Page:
Earlier this week, I had a client ask if we could talk later in the day about the recent market volatility. When he sent his email that morning, the Dow was down -400 points… when we talked a few hours later, all of the market indexes were showing green and the Dow was up +100 points. I think he felt better even before our conversation!
Also this week, I was asked how the debt ceiling discussions were impacting our investment strategy. My response was simply, “it’s not.” In our opinion, the debt ceiling is one of many examples of noise – headlines which grab emotions but have no real long-term impact on the economy or corporate earnings. There can be a lot of noise in markets… let’s try to provide a little context.
The chart below shows how often the market moves by +/- 1% within a given month. On average, over 20% of the market’s daily moves are in excess of 1%, or about one day out of each Monday – Friday trading week. We also observe on the chart a bit of a summer lull and a seasonal pick up in volatility in October, which is pretty interesting.
Let’s put some numbers to this data. The closely-watched Dow Jones Industrial Average currently has a value of over 34,000. That means a 1% move would be over 340 points. As I type this paragraph, the headline on CNBC says “Dow rises 300 points as investors cheer short-term debt ceiling solution.” While we like the good news, today’s move doesn’t even register on the chart above.
You may be thinking, “that’s great, markets can have some big swings during a week and I get ignoring the noise, but it’s the downside I’m most concerned about.” Let’s try to provide a little historical context there as well.
The chart below shows bars representing the annual return of the S&P 500 along with red dots representing the biggest top to bottom decline during that calendar year. Since 1980, despite experiencing an average annual intra-year drop of -14.3%, the S&P registered positive annual returns in 31 out of 41 years. A conclusion here is that long-term investors should focus on the annual gains… for investors with a long-time horizon, the intra-year drops (red dots) often represent the year’s best buying opportunities.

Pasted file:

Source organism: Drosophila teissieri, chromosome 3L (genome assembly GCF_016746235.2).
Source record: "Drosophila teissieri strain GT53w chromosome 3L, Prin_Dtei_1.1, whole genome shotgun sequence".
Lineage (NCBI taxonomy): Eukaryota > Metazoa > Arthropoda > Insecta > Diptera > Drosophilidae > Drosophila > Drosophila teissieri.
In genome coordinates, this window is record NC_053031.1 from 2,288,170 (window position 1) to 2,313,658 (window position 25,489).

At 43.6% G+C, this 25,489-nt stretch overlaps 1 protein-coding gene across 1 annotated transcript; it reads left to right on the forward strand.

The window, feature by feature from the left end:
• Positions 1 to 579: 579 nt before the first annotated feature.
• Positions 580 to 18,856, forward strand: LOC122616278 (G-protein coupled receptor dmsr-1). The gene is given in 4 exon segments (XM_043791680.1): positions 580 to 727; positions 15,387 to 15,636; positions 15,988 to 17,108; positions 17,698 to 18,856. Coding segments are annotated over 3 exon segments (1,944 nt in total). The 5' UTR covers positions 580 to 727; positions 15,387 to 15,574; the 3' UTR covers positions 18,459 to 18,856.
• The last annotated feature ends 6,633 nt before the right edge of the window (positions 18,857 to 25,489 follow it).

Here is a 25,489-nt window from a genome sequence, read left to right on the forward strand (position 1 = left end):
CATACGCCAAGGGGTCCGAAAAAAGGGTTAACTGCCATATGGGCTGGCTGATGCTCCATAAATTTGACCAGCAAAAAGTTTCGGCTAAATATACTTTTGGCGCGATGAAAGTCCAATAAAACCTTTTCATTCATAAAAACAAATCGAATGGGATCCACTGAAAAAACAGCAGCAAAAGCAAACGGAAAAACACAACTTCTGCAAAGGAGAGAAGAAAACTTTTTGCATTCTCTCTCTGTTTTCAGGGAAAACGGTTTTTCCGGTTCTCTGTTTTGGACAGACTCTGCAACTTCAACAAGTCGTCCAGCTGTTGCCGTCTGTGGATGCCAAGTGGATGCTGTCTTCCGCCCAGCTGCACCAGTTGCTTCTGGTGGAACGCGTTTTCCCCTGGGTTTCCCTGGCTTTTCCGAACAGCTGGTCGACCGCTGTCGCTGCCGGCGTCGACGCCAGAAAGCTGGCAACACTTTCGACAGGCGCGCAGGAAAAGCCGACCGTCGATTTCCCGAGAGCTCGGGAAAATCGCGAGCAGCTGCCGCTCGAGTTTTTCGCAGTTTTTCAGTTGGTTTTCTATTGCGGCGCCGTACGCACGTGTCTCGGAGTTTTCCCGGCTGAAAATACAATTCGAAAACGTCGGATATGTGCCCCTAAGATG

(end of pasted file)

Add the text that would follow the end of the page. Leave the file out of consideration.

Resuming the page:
It’s worth noting, so far in 2021, the 5% drop the S&P 500 has experienced (most of it in September) is pretty small in a historical context.
So, is there any way we can use this information to our advantage as investors? Here are two things which are coming up frequently in investment conversations with clients.
First, knowing we are in an environment where volatility is likely swing both ways, for new dollars, we believe dollar cost averaging makes sense. Dollar cost averaging, or DCA, is simply a process for investing dollars over time rather than one lump sum. By investing over a period of several weeks or months, an investor may avoid being exactly right on timing, but more importantly, they avoid being exactly wrong. Sometimes it does make more sense simply to invest a lump sum, but in a more volatile environment (especially considering seasonality around monthly like October), a DCA approach for new dollars can help take some emotion out of investing.
Second, volatility can create buying opportunities. One of the tools we like to use in volatile times is investor sentiment. Quoting Warren Buffett, we want to try to “buy when investors are fearful and sell when investors are greedy.” Sentiment as a tool tends to be less effective at identifying market tops, but when the market dips, extremes in sentiment can help identify attractive buying opportunities. One of our favorite sentiment indicators is the Smart Money/Dumb Money index. When “smart money” commercial hedgers are behaving in a different way from “dumb money” more emotional investors, it can be indicative of signal rather than noise. Currently, after a long period of “dumb money” optimism (again, sentiment is less effective in uptrends), we are seeing “dumb money” investors (red line) become more cautious as the smart money (blue line) is looking for opportunities.
Markets are often noisy, and seasonally, October has a history of being more volatile than normal. When we know these patterns in advance, it can be like putting on noise-cancelling headphones on an airplane – we can sit back, enjoy the ride, and focus on arriving at our destination.
Written by Travis Upton, Partner, CEO and Chief Investment Officer